• Obbop Obbop on Apr 02, 2010

    Uncle Jim, a two-term sheriff, did not hold law enforcement personnel in general in much esteem. His semi-joking general statement in a world of exceptions AND generalities was and is; Cops; too lazy to work a real job and too scared to steal.

  • Golden2husky Golden2husky on Apr 03, 2010

    "....And then there’s the obvious corruption involved in allowing public employee unions to make political contributions. Allowing public employees to have political power is an open invitation to rent seeking..." The recent Supreme Court Ruling (passed by the "Scalito-Roberts" judges on the right) allows Big Business the same ability to buy political will as the unions. Who has the real money to throw behind that? Business can easily bury any labor union. I feel that NEITHER should have the ability to do this, but the fair and balanced judges saw to ignore over 100 years of precedent. "...Federal employees are paid (I won’t say earn) about twice what people earn in the private sector. Their salaries are generally higher and their benefit package is unmatched in the private sector. While state and local public employees’ salaries are more in line with what is paid in the private sector, they average about 40% more in pensions and benefits..." I guess I should call my sister who has a PhD in economics that the feds aren't paying her enough as my salary is about 50% higher than hers and my education stops at a PE. In good times the private sector pays better, period. At least in the engineering field. Even when you count the pension and health benefits the private sector comes out ahead. When times are down like today, people get tossed out with the trash and this exerts a downward pressure on salaries. Those of us who are still employed make an extra effort to make sure we are not on the next cut list and the employers get to milk the workers for all they are worth. Now, the same work is getting done with less, but with the need to stay lean, there are no raises. Morale goes in the toilet but we should be "grateful" that we have a job, right? The civil service folks come out ahead in this situation because the don't have too much of a threat of layoffs (but it can happen). If you are hostile toward the cops - that's where this started - one can easily understand the anger, but to throw every person who works in the public sector in the same category as a crooked cop is just unfair and untrue. Americans take for granted much of what government provides(yes with tax dollars, yawn) but often don't think about what it would be like without those services. All you need to do is look an any third world country with weak ineffective government. They are lucky to have running water, let alone a forum like this to vent their hostility...and they have plenty of crooked "cops"...

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    • Toasty Toasty on Apr 03, 2010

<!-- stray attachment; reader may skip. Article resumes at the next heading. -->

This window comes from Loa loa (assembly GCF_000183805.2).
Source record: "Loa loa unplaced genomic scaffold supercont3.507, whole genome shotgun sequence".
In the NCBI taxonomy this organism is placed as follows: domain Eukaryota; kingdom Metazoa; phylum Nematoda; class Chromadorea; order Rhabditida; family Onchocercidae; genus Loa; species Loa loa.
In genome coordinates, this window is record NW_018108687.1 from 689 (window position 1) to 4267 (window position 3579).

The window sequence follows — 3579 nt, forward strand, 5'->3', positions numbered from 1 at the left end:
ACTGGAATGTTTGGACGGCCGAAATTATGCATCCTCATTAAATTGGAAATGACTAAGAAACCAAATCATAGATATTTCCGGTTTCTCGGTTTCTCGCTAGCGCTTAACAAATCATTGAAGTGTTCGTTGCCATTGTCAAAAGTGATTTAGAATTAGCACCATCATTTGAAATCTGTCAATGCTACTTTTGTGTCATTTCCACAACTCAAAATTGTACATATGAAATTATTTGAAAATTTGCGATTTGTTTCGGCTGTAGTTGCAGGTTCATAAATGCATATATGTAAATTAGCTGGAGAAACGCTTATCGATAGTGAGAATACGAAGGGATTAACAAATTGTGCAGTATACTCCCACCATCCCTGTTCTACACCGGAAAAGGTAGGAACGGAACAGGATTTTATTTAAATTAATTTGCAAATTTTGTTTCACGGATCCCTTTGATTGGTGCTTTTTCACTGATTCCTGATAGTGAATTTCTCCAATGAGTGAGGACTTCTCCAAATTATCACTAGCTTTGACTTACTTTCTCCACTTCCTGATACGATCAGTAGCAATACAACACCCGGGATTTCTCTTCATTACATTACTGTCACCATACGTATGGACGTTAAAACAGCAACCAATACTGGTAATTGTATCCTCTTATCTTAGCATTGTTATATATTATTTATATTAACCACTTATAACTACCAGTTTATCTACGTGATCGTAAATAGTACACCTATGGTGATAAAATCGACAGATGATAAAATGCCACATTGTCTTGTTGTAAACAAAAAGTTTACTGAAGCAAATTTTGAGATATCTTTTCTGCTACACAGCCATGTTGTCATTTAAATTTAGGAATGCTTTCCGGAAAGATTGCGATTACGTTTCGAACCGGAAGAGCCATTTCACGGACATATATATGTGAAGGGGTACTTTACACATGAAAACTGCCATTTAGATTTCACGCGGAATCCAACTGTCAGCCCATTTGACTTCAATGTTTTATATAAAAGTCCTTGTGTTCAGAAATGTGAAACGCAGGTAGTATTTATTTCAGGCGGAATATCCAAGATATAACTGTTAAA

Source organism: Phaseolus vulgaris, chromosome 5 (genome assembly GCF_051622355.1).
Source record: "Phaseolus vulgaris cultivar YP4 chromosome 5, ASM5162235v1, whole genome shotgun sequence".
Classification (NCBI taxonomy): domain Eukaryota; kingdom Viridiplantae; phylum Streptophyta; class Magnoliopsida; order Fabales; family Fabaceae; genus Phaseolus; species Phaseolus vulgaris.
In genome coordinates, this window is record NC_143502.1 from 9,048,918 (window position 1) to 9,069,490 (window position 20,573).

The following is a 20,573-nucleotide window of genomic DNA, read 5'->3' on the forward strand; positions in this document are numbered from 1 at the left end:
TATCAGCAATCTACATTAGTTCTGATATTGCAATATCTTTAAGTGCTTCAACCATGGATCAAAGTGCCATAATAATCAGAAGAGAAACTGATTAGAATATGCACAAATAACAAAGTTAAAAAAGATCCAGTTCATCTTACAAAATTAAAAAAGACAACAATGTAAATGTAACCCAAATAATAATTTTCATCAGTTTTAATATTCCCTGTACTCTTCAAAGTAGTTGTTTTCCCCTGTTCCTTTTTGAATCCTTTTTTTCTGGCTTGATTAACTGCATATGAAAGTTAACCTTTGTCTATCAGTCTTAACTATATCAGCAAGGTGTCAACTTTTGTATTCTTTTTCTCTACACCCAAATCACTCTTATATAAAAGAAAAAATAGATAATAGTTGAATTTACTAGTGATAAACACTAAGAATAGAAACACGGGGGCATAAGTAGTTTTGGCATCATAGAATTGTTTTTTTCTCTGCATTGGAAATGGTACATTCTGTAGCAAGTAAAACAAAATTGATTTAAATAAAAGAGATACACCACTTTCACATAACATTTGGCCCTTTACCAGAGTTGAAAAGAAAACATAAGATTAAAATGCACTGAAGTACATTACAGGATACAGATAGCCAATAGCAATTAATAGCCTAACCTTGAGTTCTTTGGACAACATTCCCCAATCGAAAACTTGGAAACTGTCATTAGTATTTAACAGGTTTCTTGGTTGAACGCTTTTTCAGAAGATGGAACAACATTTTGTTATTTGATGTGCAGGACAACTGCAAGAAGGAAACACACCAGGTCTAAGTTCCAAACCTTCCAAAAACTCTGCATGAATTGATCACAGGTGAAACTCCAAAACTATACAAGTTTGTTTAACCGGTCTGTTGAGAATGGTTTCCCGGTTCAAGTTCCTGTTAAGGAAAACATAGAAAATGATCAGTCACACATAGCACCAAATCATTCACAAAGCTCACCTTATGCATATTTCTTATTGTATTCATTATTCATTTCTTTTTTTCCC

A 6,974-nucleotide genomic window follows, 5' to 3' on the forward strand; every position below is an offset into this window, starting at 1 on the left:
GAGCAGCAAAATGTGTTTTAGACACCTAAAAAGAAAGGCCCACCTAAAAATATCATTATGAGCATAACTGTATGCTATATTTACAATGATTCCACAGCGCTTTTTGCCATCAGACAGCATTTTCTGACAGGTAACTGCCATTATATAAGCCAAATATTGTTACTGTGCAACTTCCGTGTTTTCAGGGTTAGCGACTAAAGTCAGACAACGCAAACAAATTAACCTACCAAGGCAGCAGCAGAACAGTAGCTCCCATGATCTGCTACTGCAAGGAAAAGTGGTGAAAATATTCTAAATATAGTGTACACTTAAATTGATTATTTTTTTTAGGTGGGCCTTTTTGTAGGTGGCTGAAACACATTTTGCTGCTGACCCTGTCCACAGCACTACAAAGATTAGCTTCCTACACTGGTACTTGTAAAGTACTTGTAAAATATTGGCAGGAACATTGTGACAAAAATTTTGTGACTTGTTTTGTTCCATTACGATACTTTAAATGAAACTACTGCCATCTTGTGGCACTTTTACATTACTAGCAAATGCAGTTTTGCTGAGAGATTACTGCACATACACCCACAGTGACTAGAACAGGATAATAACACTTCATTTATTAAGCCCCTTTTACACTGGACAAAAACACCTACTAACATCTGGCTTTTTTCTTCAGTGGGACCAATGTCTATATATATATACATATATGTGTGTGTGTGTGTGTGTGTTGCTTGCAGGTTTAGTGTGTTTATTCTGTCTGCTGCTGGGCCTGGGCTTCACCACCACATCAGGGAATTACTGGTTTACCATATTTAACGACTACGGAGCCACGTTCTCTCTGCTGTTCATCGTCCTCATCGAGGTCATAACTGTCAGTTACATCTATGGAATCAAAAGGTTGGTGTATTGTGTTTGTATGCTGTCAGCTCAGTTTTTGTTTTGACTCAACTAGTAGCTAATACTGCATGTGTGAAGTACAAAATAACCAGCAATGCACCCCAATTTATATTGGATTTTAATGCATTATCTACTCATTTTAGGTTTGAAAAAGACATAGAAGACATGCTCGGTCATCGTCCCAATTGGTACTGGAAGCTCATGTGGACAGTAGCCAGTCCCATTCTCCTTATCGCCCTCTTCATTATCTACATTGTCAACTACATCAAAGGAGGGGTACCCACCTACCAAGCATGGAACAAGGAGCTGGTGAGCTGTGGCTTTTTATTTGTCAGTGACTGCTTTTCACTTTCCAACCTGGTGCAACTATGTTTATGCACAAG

Moderators: I just saw that my comments in this thread are awaiting moderation. Does that apply to everyone in this thread, or just me? If I've crossed a line, please let me know what it was. Maybe I missed something, but I haven't seen anything said in this thread that requires moderation. If it was my use of the non-hyphenated "a-holes" below that set an automatic flag, my apologies. I just woke up and my sensibilities weren't dialed in, but I edited the word to a more acceptable form. Please delete this paragraph if that was the problem. golden2husky, sounds like you got an eyeful on your ridealong, just as I suspected. You also nailed down part of the perception issue, because the vast majority of citizens are good people that rarely see an officer outside of a traffic stop. I've driven through plenty of speed traps in my travels, and I think they're wrong. I've also let people slide a bit on keeping their registration up to date (but not insurance) and for equipment infractions, because things happen and not everyone has the time and money on hand to take care of problems immediately. Some officers, especially those specifically tasked with traffic enforcement, won't let any traffic charges go uncited, and I know that raises quite a bit of ire among otherwise law abiding folks. As I said, if you believe you're innocent of the charge, go to court and make the officer prove your guilt. However, if you know you committed the offense and are just pissed about other aspects of the traffic stop, you may be better served by complaining to the relevant department or governing body about the officer's actions, or the tactics employed (speed traps, zero tolerance on equipment violations, etc.). There are plenty of crass, arrogant a-holes in my profession, as in most others, but the difference is the power such a person has to abuse. That's why I recommend people take action to curb that kind of behavior, because I don't want to work with those morons, and I sure don't want the public to have to suffer their actions.